The military offers a structured lifestyle for soldiers that often sticks with them even after becoming veterans. For some, the transition between military and civilian life is rocky. For others, habits learned in the military enhance their lives as veterans.
“I think a lot of [veterans] struggle in the real world, especially when you have to get an entry-level job after given so much responsibility in the military,” said Justin Colby, sophomore in open option, while in the Office of Veterans Affairs on Monday.
On the top floor of the K-State Student Union, there is the Office of Veterans Affairs where veterans can find assistance in “utilizing their VA educational benefit,” which is a sum of money that helps pay for classes and housing while the vet follows their education.
The Office of Veteran Affairs houses opportunities for those affiliated with military life or those questioning a potential career in service. This area also doubles as a place for veterans to study and be accommodated alongside similar individuals.
In the office, Colby talked about a small bit of his time serving as a medical technician in the Army. Colby compared his medical training to a civilian occupation: “To the civilian world, I would say our skills are up to EMT [or] Paramedic.”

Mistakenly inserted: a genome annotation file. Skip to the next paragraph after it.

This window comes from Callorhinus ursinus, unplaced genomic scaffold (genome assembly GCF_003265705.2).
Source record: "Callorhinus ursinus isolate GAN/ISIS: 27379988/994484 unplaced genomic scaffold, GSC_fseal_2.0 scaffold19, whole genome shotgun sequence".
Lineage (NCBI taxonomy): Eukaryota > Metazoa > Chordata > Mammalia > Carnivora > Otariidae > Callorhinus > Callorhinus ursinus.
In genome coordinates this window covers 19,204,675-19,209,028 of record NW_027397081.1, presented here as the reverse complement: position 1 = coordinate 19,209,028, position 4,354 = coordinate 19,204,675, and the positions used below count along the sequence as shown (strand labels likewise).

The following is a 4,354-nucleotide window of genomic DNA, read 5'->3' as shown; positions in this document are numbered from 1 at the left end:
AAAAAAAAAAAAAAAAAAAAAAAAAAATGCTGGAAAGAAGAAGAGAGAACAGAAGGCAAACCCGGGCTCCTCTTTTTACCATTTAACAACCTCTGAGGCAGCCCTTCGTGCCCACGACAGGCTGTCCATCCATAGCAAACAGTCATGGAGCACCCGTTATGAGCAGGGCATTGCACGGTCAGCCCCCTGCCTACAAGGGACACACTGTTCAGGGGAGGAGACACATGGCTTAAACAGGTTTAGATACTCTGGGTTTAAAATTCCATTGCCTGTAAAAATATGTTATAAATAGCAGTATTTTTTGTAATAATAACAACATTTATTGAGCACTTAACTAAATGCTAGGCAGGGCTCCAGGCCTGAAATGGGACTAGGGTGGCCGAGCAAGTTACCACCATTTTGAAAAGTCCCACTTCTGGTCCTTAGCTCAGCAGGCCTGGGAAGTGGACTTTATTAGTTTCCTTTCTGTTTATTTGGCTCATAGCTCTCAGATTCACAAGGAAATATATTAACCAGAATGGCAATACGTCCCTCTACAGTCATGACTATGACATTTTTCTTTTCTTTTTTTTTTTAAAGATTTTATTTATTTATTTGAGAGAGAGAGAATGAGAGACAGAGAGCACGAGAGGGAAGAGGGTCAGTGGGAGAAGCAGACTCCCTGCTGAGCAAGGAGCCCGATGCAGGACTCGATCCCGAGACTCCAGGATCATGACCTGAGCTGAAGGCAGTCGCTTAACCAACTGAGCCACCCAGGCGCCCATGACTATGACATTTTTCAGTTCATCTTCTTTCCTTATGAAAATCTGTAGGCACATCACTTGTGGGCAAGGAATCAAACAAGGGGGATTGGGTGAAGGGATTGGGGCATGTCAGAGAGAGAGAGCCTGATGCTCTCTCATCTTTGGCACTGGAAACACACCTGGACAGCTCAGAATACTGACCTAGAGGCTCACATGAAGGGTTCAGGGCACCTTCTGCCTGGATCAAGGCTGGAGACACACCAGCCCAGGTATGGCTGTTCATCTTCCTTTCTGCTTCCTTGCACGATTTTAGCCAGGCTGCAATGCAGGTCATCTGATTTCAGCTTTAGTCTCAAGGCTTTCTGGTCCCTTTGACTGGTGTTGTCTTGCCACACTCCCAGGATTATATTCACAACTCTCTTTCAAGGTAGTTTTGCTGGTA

Colby reached the rank of sergeant while serving but ultimately decided to leave the military and pursue an education.
Colby said the Office of Veterans Affairs is not exclusive to just vets. He said it also is a place where individuals can speak to veterans about experiences, and seek advice.
After pondering about military life, Colby said it offers a very structured environment, and it has helped him learn different skills to use in the civilian world.
“I had a lot of fun,” Colby said. “I don’t regret a thing, especially the friends I made, the abilities I got — I learned networking is very important, so you’re taught very quick.”
He said the people he met while serving experienced the structured environment differently, and having the Office of Veterans Affairs gives him and his fellow vets a place to transition into civilian life.
Colby also said individuals do not need to enlist in the military to live the structured life it offers; talking to people, creating networks and learning from others experiences are all ways to learn how to live a structured life.
At Kansas State, students affiliated with the military represent 12-14 percent of the student body, according to Non-Traditional & Veteran Student Services.